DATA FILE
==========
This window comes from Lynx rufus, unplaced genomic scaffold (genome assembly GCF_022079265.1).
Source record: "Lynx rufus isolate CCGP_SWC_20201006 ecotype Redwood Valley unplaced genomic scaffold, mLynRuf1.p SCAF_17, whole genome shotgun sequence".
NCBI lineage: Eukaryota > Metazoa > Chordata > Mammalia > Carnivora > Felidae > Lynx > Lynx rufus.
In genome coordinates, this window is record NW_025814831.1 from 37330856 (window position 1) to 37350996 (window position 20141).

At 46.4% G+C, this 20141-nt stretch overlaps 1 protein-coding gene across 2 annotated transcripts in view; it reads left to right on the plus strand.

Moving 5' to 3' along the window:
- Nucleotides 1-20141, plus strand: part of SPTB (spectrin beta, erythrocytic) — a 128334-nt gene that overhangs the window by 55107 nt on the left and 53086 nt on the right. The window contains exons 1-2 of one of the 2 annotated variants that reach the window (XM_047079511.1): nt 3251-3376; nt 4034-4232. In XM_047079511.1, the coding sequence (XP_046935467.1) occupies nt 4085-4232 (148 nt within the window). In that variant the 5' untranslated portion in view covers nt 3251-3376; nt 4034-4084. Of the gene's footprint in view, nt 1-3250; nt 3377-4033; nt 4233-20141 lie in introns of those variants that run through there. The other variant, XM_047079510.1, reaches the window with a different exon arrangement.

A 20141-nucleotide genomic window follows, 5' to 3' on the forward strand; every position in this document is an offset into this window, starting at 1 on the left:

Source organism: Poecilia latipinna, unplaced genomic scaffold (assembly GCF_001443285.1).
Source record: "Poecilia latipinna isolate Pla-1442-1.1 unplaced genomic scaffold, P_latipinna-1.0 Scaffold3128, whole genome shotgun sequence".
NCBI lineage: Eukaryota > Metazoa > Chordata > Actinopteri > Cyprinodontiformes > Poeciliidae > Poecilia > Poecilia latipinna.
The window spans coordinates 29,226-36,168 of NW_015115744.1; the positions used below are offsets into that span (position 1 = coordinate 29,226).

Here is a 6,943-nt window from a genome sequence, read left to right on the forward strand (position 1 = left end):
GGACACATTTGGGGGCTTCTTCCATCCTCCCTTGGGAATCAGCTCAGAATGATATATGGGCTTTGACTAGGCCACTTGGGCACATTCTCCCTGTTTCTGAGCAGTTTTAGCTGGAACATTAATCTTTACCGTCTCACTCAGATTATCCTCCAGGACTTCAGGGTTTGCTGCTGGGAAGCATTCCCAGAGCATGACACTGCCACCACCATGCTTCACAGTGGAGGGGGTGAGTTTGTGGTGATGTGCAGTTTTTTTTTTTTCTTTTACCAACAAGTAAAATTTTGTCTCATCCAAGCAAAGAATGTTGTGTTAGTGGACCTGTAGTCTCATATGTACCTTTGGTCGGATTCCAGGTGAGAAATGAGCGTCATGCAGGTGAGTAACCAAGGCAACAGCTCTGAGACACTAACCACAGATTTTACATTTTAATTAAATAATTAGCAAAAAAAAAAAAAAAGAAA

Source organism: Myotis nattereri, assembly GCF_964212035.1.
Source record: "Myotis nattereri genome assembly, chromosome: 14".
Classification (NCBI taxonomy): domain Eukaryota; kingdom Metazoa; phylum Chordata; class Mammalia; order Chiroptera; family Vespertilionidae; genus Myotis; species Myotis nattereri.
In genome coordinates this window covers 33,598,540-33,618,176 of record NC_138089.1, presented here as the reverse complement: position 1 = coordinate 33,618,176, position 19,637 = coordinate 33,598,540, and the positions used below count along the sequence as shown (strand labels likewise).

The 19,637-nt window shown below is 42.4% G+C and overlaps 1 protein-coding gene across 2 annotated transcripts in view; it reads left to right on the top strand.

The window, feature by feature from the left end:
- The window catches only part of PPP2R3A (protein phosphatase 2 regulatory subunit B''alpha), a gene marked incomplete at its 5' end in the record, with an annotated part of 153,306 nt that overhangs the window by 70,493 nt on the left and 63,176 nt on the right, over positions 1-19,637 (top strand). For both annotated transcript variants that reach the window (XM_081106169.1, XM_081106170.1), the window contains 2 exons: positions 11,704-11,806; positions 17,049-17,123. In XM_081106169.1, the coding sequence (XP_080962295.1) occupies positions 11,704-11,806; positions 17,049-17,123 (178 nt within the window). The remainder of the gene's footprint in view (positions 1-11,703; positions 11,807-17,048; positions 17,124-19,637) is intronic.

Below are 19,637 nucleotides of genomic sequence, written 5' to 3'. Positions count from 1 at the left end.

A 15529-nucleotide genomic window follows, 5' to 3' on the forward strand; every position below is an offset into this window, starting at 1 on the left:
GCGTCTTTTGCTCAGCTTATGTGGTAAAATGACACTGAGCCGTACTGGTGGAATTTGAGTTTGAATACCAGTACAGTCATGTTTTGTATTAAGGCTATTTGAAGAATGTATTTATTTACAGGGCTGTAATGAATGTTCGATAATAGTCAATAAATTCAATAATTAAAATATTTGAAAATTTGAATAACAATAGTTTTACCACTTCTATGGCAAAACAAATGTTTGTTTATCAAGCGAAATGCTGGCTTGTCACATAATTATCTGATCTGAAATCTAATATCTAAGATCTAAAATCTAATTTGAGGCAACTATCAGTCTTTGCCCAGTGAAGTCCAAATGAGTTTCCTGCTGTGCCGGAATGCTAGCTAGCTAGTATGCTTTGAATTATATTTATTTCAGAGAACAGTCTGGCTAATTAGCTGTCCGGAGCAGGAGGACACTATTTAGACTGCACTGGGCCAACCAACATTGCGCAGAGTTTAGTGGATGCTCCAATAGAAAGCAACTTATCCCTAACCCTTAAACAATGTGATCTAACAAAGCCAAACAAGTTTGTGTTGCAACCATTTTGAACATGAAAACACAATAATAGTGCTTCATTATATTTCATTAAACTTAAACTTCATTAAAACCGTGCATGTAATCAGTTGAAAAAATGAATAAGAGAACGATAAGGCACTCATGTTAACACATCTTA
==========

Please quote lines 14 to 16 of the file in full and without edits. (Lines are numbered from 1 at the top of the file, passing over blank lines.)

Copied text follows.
GGACACATTTGGGGGCTTCTTCCATCCTCCCTTGGGAATCAGCTCAGAATGATATATGGGCTTTGACTAGGCCACTTGGGCACATTCTCCCTGTTTCTGAGCAGTTTTAGCTGGAACATTAATCTTTACCGTCTCACTCAGATTATCCTCCAGGACTTCAGGGTTTGCTGCTGGGAAGCATTCCCAGAGCATGACACTGCCACCACCATGCTTCACAGTGGAGGGGGTGAGTTTGTGGTGATGTGCAGTTTTTTTTTTTTCTTTTACCAACAAGTAAAATTTTGTCTCATCCAAGCAAAGAATGTTGTGTTAGTGGACCTGTAGTCTCATATGTACCTTTGGTCGGATTCCAGGTGAGAAATGAGCGTCATGCAGGTGAGTAACCAAGGCAACAGCTCTGAGACACTAACCACAGATTTTACATTTTAATTAAATAATTAGCAAAAAAAAAAAAAAAGAAA

Source organism: Myotis nattereri, assembly GCF_964212035.1.
Source record: "Myotis nattereri genome assembly, chromosome: 14".